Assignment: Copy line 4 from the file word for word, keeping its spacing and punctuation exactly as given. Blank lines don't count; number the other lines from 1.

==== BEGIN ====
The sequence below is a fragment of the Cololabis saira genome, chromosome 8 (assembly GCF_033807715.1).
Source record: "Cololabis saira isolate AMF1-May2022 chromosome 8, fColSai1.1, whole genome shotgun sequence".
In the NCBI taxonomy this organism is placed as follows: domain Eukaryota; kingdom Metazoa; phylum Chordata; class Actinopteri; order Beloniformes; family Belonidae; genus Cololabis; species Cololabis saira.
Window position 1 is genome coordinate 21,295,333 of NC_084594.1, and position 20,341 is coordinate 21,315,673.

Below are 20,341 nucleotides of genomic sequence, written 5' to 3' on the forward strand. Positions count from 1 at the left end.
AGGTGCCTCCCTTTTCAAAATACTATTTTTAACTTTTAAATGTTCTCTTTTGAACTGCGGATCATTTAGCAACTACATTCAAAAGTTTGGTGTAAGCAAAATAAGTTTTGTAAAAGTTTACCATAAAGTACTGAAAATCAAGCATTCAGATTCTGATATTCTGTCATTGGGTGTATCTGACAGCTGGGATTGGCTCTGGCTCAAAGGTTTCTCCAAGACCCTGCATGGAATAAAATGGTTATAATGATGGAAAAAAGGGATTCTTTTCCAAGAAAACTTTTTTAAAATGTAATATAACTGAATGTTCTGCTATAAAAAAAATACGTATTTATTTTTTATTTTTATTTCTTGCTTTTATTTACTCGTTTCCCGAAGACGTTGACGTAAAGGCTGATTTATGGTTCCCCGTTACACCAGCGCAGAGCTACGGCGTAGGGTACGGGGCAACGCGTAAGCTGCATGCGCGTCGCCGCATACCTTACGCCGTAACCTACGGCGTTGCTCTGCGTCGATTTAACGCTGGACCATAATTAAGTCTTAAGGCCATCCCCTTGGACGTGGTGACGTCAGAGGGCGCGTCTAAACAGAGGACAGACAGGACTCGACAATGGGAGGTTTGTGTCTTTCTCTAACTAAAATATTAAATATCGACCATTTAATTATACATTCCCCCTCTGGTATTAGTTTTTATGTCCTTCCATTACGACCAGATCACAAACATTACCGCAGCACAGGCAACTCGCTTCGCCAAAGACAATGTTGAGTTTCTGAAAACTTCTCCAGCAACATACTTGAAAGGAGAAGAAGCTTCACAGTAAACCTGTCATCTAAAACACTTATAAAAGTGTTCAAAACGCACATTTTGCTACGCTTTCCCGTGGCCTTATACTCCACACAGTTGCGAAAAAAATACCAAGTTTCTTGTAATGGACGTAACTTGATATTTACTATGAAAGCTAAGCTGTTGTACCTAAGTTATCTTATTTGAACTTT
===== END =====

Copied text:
Window position 1 is genome coordinate 21,295,333 of NC_084594.1, and position 20,341 is coordinate 21,315,673.